I’ve condensed my 11-minute -marathon -PR- yielding tapering plan into 5 key components for your convenience…
1. Take as Much Time Off Work Prior to your Race as Possible! I recommend taking an entire week off if you can swing it. This part is especially critical if your job involves teaching 8 to 10 group exercise classes per week, or is otherwise physically demanding. Although I began gradually scaling back my running mileage as early as 3 weeks prior to the race, having most of the week off leading up to the marathon made it infinitely easier for me to truly rest both my body and mind in preparation for the big day. So start saving up those vacation days now friends. Your gonna need them come marathon season!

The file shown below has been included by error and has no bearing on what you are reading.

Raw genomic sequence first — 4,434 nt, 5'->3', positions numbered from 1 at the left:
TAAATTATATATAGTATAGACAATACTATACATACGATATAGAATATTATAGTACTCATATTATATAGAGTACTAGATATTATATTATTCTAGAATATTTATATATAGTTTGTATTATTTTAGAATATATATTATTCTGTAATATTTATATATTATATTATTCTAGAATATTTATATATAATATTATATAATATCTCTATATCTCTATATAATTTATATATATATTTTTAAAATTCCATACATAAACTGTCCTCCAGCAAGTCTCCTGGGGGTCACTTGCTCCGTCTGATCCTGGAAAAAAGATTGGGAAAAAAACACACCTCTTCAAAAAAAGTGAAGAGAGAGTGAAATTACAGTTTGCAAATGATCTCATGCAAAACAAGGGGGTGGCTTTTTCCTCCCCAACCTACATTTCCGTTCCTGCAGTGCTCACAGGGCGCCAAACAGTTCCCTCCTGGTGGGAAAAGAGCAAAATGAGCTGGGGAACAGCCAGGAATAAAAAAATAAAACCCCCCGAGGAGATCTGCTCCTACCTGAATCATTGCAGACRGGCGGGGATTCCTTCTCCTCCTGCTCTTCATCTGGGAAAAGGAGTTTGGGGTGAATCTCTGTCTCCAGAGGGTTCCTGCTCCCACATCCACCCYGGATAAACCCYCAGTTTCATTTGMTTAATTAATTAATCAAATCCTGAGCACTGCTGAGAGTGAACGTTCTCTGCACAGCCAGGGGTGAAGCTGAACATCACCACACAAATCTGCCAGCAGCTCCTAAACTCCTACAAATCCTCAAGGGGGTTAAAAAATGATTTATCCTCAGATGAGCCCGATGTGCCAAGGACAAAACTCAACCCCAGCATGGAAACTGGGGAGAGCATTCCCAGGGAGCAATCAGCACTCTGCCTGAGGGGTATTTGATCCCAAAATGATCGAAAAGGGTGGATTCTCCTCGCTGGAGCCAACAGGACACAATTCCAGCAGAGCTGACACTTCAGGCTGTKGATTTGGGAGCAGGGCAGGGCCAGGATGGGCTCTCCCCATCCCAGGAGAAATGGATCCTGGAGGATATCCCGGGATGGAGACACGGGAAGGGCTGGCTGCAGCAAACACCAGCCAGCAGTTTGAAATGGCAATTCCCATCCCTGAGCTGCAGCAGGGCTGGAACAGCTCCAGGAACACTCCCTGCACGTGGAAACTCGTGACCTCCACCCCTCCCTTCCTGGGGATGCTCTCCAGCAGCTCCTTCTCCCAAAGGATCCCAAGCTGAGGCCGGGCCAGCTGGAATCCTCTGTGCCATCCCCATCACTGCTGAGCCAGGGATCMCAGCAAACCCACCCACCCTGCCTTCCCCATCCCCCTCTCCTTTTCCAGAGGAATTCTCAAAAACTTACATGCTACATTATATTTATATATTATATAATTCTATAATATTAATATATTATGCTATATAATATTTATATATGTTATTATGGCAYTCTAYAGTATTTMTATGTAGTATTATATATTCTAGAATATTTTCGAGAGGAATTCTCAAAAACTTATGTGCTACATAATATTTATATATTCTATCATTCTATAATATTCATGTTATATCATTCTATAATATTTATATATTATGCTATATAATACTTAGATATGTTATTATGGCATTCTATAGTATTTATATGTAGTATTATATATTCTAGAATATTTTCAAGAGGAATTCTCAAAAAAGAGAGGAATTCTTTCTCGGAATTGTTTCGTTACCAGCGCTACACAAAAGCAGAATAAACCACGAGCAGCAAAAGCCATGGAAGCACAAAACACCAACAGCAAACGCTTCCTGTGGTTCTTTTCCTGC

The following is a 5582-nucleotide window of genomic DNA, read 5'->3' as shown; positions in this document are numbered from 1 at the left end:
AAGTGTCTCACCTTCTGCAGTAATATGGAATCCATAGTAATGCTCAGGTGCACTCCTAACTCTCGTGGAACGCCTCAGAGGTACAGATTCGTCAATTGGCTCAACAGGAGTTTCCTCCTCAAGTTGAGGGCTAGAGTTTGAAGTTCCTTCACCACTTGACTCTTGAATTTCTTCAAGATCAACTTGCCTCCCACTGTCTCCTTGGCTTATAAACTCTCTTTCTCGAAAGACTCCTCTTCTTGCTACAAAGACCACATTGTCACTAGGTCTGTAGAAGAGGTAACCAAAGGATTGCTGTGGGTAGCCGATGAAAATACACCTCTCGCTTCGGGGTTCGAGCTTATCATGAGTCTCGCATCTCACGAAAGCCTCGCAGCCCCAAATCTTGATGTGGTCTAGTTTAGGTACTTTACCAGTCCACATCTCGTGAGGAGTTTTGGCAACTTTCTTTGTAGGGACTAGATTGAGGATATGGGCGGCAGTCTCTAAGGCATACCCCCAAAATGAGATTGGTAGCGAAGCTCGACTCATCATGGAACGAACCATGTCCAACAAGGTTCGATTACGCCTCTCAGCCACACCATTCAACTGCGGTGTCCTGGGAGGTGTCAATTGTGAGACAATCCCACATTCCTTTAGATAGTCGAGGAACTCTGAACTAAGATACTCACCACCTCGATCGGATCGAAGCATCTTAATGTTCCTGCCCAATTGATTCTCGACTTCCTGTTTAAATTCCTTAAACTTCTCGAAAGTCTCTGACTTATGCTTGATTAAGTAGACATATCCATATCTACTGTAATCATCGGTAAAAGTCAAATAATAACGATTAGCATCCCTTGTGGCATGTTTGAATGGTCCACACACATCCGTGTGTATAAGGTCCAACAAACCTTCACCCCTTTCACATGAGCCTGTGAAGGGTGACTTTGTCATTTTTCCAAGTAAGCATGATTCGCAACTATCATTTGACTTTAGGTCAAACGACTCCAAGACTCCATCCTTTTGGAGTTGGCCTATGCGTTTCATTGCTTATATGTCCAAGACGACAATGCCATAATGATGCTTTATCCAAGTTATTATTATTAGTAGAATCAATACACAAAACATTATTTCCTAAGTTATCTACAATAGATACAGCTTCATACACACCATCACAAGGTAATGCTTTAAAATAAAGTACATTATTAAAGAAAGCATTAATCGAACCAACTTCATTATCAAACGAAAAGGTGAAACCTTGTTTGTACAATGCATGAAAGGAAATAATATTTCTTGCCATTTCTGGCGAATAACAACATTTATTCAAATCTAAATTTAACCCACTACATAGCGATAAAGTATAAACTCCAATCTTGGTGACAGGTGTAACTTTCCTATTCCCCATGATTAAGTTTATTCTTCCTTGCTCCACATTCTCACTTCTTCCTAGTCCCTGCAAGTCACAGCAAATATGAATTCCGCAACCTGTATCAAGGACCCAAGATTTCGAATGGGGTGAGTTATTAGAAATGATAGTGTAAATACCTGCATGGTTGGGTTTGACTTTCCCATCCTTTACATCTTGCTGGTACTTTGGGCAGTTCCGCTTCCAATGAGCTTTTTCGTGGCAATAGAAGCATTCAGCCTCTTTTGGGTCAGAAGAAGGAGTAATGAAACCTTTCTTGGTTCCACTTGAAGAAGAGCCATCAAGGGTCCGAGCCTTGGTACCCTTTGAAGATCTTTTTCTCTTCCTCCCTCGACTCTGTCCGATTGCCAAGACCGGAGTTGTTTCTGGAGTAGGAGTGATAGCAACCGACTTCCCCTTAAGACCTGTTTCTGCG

2. Sleep A LOT and Use Jet Lag to Your Advantage: Speaking of resting both mind and body, the 2nd component of my 5 step tapering program is sleep. If you are tapering for a marathon or long-distance race of another sort, please do not hesitate to take lots of naps, go to bed early, and sleep late. This will work out particularly well for you if (a) you embrace component 1 of the tapering program, and (b) you live on the east coast but your goal race is on the west coast. This way you will be inclined to go to bed early anyway and when morning rolls around you will most likely wake up pretty early without even noticing, thanks to that handy 3 hour time difference. *Note: Although I found the time zone change to be advantageous when traveling west across the Continental US, it proved to be very much the opposite for trans-Atlantic European Marathoning. International races are fabulous, but make sure that you allow yourself adequate time to adapt to the time change, and for the love of all that is good, sleep on the plane trip there!